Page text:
Thursday, December 31, 2009

Perspective is key.

Consider this a happy new year sort of post—

Although I am not a huge subscriber to the philosophy that new year is a time for new beginnings and a cleaning of the slate, I do think it is definitely a recognizable milestone nonetheless.

However, it should be noted...

It's good to take a step back and look at things in the bigger picture.

Life is a wheel. You may be at the bottom now, but, soon enough, you will rise to the top again... only to fall again...

...and rise again.

Keep that in mind.

Cheers and safety to all—


Wednesday, December 30, 2009

Moonrise at dusk.

Such a bright contrast between hanging clouds and a near-full moon.

Picked up David Sylvian's Manafon this afternoon. Too early for any clear headed assessments, but I am fairly taken aback by it — even going in knowing it was basically the sequel to Blemish. Stark, spacious, bleak and strangely gorgeous. An involving listen for sure, but worth every second.

More year end wrap-ups forthcoming.


Monday, December 28, 2009

Book review: The Shipping News by Annie Proulx

Caught the last half of the film adaptation of this book on cable years ago and have wanted to read it ever since. Well, finally got around to it...

The mood and atmosphere of Newfoundland that Proulx conjures up in her narrative is astounding. Very unsettling and simultaneously fascinating. A wonderful swirl of grey confusion that engulfs and envelopes the reader, fully immersing them into the story's setting: a rare feat fully accomplished.

However, everything else is a mess.

I also do kind of like that you never know the main character's first name -- only the somewhat cursed surname that he will forever be latched onto within a certain demographic.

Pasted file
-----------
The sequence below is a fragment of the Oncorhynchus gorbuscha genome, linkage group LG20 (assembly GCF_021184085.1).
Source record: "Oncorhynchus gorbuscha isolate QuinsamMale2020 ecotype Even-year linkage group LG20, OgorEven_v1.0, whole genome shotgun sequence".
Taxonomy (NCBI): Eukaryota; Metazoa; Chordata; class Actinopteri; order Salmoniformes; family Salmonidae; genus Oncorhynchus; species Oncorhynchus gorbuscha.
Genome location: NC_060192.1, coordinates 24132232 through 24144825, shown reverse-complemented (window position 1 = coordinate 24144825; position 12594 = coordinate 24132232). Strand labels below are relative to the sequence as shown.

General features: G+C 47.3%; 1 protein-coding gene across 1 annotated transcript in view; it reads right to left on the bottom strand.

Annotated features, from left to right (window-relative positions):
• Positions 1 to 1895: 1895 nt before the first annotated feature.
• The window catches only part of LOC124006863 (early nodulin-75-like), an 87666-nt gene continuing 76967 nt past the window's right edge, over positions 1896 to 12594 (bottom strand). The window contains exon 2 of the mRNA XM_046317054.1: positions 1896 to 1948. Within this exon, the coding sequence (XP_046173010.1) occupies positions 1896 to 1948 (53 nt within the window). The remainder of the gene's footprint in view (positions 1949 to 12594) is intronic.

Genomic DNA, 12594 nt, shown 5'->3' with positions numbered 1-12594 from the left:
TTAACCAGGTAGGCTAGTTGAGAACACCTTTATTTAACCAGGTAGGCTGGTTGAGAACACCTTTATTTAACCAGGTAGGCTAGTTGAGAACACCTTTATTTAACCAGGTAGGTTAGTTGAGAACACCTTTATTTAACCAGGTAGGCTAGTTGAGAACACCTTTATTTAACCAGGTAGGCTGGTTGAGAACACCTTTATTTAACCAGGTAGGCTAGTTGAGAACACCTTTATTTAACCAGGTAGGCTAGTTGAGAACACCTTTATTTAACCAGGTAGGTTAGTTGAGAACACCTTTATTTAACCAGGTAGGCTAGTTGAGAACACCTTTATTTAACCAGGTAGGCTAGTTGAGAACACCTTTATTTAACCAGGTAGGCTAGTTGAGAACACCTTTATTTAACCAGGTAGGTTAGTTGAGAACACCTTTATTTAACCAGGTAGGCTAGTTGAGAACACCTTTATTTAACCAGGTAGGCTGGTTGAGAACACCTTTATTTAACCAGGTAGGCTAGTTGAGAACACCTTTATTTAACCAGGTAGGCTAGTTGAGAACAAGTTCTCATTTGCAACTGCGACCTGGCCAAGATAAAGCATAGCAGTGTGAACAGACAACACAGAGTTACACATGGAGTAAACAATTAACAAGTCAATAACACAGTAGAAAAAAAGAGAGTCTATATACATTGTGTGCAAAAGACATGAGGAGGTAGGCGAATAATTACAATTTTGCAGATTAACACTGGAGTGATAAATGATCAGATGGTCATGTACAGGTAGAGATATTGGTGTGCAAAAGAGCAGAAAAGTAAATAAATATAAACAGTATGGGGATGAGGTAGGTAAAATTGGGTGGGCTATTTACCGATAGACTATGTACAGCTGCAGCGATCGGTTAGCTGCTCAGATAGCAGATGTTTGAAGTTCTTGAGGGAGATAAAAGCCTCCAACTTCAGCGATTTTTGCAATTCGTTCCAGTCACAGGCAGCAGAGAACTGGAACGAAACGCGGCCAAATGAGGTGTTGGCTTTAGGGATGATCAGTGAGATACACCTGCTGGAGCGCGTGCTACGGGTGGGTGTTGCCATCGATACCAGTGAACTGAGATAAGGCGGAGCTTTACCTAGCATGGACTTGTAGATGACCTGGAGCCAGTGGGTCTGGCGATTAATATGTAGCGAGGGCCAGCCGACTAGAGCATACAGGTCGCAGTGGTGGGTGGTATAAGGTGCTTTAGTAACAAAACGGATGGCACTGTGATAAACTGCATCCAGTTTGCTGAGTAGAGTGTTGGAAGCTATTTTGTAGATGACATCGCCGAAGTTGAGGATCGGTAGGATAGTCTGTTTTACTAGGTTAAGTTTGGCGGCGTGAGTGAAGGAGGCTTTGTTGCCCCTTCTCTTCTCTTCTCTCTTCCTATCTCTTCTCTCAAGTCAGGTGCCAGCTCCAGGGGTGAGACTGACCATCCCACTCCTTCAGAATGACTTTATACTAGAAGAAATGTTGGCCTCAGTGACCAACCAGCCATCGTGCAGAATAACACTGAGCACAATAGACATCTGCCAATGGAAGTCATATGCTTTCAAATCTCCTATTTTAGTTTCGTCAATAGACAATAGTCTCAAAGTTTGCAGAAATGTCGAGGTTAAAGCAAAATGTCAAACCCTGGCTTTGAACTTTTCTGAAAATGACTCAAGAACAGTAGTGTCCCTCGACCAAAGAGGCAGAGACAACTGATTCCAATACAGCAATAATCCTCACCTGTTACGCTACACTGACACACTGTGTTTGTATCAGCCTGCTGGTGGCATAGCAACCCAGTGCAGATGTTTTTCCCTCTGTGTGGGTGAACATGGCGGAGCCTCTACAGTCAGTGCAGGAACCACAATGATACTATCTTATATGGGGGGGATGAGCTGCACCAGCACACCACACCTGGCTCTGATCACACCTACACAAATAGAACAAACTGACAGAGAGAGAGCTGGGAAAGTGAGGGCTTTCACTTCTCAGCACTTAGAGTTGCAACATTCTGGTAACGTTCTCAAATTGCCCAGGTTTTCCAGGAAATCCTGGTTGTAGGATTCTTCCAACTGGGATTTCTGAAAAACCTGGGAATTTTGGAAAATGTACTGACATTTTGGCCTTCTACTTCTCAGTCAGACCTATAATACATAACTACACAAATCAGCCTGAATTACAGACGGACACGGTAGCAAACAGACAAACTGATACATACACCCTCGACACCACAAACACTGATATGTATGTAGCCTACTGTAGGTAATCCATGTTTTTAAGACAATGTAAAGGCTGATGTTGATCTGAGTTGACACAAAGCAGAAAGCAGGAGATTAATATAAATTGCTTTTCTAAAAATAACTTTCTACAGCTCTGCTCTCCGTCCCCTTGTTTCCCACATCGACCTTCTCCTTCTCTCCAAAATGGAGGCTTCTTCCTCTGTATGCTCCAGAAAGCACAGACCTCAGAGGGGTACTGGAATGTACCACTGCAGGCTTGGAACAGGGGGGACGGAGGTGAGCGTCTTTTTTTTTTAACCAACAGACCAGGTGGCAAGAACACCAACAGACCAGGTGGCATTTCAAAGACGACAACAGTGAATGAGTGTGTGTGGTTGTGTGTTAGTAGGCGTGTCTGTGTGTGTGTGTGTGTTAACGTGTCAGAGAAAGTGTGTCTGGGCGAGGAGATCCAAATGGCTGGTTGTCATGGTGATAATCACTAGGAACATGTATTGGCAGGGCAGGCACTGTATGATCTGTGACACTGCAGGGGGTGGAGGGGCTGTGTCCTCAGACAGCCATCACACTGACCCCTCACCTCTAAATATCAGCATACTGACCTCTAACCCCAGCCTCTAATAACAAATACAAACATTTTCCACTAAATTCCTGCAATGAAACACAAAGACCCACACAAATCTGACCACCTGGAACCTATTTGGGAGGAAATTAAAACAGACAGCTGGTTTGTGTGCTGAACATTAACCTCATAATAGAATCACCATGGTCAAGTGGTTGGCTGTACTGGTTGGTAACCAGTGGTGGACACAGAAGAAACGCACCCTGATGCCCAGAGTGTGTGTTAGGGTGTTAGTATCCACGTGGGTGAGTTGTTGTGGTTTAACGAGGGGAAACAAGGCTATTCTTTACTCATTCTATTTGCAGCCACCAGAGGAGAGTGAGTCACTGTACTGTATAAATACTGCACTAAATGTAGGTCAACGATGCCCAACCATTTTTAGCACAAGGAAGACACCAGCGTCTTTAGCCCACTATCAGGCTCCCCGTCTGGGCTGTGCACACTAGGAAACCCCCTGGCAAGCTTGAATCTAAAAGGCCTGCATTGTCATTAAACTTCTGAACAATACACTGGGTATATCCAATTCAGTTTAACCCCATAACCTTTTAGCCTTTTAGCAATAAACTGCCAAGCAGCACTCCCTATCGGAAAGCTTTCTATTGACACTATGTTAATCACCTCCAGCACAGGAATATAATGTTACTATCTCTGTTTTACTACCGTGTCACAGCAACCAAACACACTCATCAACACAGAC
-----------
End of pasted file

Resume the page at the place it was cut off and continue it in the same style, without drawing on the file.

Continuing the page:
But sheesh, the sentence fragments are jarring. Even the characters speak in sentence fragments, ferchrissakes! It seems a nice quirk at the outset, but by chapter 30, you'll still just be reading because you've made it this far and there's no use in not finishing it now.

I've no clue what the story is supposed to mean. Seems to me like some sort of modern day pseudo-existential tale of a late blooming man that is so pitiful he eventually becomes semi-likable just because we, as the reader, are in his head so much. This fact and this fact alone: not because he has endearing qualities that reveal themselves over time, not because he grows and becomes a new man, no; simply because we hear about what he's doing and his thoughts about the events constantly. Eventually, whether you like them or not, you start to care in a twisted sort of way.

And this is where the book becomes more of a soap opera than an actual well told tale.

The ending seems extremely forced and quick. After three hundred pages of dully narrated uneventful drudge, hey he falls in love again and the other guy comes back from the dead... within the last few paragraphs.

Uhhhmm, what?


If you like the mood and ambiance that Albert Camus and Henry James create through pages of meticulous, well-practiced and worthwhile perfected craft, you will find positive, redeeming aspects in the Shipping News. Otherwise, it's got aspects of that mood, but the actual story is negligible, if not completely forgettable.


Monday, December 14, 2009

Now the weather outside is just plain inordinate.

We rarely, if ever, see fog in Reno. Not to mention, fog this thick that sticks around for extended periods.

No, that's not just a fuzzy image; the fog is just that thick.